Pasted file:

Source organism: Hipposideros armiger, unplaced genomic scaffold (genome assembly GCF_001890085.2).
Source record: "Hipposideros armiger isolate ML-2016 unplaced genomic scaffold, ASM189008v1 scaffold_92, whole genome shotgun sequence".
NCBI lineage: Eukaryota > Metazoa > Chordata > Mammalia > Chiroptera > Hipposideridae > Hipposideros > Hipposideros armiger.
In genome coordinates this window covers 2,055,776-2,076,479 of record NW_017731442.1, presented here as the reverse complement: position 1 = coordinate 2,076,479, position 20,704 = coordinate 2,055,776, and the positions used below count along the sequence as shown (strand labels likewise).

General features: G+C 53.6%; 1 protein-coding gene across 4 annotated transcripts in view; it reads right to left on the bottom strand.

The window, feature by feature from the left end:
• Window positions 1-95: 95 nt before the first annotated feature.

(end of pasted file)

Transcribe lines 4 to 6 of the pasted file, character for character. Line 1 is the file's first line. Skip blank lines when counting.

In genome coordinates this window covers 2,055,776-2,076,479 of record NW_017731442.1, presented here as the reverse complement: position 1 = coordinate 2,076,479, position 20,704 = coordinate 2,055,776, and the positions used below count along the sequence as shown (strand labels likewise).

General features: G+C 53.6%; 1 protein-coding gene across 4 annotated transcripts in view; it reads right to left on the bottom strand.

The window, feature by feature from the left end: